Osteoarthritis is More Than Wear and Tear


In contrast to the inevitability of aging, modifiable postindustrial-era risk factors could signal that the disease is preventable.

Knee osteoarthritis has more than doubled in prevalence since the mid-20th century after occurring at low frequencies since prehistoric times, a study has found.

Researchers from Harvard University and other centers concluded that rising levels of knee osteoarthritis-often considered an inevitable consequence of persons living longer-may be the result of modifiable risk factors, such as high body mass index (BMI), that have become more common in recent years.

Thus, they suggested, knee osteoarthritis may be more preventable than previously thought.

A Study of Skeletal Remains

The researchers studied cadaver-derived skeletal remains to investigate long-term trends in knee osteoarthritis prevalence in the United States and evaluate the effects of longevity and BMI on disease levels by comparing the prevalence among persons who lived in the 19th to early 20th centuries with persons in the late 20th to early 21st centuries. The samples included complete skeletons of persons aged 50 years and older who lived in major urban areas in the United States. They also analyzed knee osteoarthritis in a large sample of archeological skeletons of prehistoric Native American hunter-gatherers and early farmers.

Diagnosis of knee osteoarthritis was based on visual identification of the presence of eburnation on the articular surfaces of the right or left distal femur, proximal tibia, or patella.

Some key findings:

The prevalence of knee osteoarthritis was 16% in the postindustrial sample but only 6% and 8% in the early industrial and prehistoric samples, respectively.

The prevalence was 2.1-fold higher in the postindustrial sample than in the early industrial sample after the investigators controlled for age, BMI, and other variables.

Females were more affected than males. After controlling for sex, knee osteoarthritis prevalence in the postindustrial sample was 2.6 times and 2 times higher than in the early industrial and prehistoric samples, respectively.

Among postindustrial persons with knee osteoarthritis, 42% had the disease in both knees, a 2.5-fold and 1.4-fold higher proportion than in the prehistoric and early industrial samples, respectively.

The researchers tested whether the higher levels of knee osteoarthritis in the postindustrial era are attributable to greater longevity and higher BMIs. Age and BMI were positively associated with knee osteoarthritis prevalence, but at all ages, prevalence was at least twice as high in the postindustrial sample as in the early industrial sample, even after controlling for BMI.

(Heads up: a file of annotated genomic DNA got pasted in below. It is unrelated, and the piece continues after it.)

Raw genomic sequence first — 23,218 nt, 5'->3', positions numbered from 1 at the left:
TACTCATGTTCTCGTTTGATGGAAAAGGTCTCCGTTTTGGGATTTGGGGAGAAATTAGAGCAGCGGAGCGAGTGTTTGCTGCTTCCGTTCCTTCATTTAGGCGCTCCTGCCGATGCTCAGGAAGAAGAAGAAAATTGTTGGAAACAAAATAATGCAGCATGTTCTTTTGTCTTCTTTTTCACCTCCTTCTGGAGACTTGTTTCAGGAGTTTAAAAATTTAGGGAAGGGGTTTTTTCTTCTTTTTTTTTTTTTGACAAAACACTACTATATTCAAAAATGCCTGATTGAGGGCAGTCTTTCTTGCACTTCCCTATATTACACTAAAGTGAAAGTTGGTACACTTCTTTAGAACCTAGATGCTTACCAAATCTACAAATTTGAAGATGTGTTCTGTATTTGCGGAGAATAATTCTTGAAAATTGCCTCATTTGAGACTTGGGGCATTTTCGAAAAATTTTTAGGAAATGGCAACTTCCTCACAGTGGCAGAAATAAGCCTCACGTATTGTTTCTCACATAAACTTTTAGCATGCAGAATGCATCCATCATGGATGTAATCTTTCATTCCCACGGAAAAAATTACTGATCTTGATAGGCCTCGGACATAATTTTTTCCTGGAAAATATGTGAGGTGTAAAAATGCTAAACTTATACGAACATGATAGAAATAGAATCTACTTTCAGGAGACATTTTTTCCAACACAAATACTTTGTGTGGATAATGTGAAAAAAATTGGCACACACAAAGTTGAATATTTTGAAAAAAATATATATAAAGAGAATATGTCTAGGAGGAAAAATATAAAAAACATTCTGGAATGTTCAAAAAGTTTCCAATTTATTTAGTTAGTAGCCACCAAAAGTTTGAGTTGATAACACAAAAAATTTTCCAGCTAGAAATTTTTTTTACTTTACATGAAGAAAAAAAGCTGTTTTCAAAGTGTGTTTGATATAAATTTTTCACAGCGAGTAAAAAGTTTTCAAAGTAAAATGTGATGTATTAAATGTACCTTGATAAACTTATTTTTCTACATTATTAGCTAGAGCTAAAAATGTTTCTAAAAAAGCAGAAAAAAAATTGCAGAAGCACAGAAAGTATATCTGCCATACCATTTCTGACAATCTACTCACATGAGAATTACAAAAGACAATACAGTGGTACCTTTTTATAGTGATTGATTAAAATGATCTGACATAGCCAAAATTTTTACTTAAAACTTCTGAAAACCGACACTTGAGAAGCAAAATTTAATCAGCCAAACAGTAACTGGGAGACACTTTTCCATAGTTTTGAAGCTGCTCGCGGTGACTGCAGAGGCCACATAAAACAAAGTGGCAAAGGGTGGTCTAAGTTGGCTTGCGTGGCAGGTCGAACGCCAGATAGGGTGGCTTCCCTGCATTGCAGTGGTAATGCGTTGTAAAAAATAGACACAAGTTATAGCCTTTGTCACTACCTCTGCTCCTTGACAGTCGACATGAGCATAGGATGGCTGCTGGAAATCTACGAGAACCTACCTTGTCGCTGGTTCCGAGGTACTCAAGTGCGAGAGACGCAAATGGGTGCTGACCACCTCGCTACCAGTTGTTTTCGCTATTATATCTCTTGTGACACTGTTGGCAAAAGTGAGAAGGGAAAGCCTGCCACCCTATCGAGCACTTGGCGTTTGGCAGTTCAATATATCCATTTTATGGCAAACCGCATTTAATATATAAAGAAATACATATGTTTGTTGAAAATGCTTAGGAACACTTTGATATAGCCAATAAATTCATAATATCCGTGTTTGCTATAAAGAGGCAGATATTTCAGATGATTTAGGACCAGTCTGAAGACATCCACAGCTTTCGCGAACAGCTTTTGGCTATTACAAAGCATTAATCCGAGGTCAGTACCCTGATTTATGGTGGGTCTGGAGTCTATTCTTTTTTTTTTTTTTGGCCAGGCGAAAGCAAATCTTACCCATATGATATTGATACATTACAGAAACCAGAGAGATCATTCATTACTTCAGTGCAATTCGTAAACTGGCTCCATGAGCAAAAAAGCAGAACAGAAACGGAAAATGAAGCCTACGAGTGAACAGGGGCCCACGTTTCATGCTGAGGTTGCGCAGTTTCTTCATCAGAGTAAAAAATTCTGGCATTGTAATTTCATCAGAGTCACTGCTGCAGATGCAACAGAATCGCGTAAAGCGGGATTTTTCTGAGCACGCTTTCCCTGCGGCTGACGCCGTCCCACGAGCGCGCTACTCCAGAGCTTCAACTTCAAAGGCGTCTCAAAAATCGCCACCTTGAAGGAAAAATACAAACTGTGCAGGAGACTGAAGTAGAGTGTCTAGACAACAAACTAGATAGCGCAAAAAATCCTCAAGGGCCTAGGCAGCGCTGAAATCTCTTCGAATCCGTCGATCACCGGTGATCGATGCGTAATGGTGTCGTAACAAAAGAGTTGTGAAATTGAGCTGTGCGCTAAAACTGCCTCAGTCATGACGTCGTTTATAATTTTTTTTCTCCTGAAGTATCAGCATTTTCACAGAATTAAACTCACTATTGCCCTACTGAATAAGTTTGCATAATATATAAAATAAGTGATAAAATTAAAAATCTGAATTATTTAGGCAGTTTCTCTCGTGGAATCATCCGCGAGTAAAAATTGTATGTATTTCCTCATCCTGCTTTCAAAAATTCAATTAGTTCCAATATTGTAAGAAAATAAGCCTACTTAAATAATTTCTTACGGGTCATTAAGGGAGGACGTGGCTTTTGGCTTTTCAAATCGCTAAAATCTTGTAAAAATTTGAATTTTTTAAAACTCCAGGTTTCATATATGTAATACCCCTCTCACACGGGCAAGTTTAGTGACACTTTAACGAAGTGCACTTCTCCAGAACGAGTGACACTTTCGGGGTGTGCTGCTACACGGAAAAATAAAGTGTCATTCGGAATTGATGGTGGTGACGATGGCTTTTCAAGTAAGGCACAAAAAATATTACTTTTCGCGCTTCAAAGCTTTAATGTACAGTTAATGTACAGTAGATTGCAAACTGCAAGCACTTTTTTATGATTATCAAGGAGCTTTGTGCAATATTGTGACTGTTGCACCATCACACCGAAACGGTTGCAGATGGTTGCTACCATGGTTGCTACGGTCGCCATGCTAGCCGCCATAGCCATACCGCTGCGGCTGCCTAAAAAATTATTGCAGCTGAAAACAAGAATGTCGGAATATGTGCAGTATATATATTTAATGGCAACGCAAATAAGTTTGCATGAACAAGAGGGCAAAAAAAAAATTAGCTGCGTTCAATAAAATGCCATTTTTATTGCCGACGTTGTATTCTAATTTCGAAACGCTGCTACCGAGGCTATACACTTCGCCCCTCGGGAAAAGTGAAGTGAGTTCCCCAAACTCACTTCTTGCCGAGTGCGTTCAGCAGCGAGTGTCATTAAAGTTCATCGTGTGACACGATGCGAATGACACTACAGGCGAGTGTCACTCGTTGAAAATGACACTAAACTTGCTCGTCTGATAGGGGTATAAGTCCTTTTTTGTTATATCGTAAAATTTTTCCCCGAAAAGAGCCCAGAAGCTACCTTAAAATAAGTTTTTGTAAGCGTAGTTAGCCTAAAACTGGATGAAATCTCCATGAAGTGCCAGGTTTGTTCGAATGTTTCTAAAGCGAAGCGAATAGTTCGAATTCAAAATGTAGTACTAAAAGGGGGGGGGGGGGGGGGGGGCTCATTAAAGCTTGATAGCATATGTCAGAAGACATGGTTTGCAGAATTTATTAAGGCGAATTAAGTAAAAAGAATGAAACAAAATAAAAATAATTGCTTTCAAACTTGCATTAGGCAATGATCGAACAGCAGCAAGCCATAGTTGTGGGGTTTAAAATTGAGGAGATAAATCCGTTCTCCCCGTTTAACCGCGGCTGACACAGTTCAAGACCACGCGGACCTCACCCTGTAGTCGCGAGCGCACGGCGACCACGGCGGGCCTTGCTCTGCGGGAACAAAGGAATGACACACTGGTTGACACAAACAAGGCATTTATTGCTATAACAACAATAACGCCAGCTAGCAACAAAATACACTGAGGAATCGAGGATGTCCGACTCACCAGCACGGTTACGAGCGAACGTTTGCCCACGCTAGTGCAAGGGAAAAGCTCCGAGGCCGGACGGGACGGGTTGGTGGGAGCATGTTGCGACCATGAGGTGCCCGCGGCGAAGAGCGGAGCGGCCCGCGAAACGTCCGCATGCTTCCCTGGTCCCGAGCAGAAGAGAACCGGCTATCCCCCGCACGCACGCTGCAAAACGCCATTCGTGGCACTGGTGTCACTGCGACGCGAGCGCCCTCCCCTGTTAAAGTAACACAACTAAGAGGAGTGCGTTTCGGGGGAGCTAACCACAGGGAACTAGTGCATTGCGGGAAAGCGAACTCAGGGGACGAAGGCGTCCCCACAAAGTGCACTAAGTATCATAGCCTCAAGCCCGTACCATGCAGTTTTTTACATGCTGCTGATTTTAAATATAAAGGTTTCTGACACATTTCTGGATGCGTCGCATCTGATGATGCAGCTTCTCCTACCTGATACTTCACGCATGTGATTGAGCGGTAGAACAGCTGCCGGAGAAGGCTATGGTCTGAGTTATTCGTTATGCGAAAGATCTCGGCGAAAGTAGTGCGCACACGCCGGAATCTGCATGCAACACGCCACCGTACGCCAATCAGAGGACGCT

A Role for Environmental Factors

The recent dramatic increase in knee osteoarthritis prevalence raises the question of what additional independent risk factors that are unique to or amplified in the postindustrial era might be, the authors suggested.

“Alleles of genes, such as GDF5, have been shown to influence knee OA susceptibility,” they said, “but the approximate doubling of knee OA prevalence in just the last few generations proves that recent environmental changes have played a principal role.”

A source of environmental change that warrants greater attention is whether and how joint loading has altered, they noted, but they pointed out that “while joint overloading from high BMI has become common only recently, our results indicate that the majority of knee OA today is not caused by high BMI per se.”

The authors also named physical inactivity as a feature of modern environments that might merit more study.

A “Mismatch Disease”

The researchers characterized knee osteoarthritis as a condition that from an evolutionary perspective fits the criteria of a “mismatch disease”-one that is more prevalent or severe because bodies are inadequately or imperfectly adapted to modern environments.

“Other well-studied mismatch diseases, such as hypertension, atherosclerotic heart disease, and type 2 diabetes, that also have become epidemic during the last few decades are strongly associated with knee OA, suggesting common causes and risk factors,” they stated, adding that prevention “will require a reappraisal of potential risk factors that have emerged or intensified only very recently.”

The researchers reported their findings online in Proceedings of the National Academy of Sciences.


Wallace IJ, Worthington S, Felson DT, et al. “Knee osteoarthritis has doubled in prevalence since the mid-20th century.” Proc Natl Acad Sci U S A. Published online before print on August 14, 2017. doi: 10.1073/pnas.1703856114

Related Videos
Signs and Symptoms of Connective Tissue Disease
Connective Tissue Disease Brings Dermatology & Rheumatology Together
© 2024 MJH Life Sciences

All rights reserved.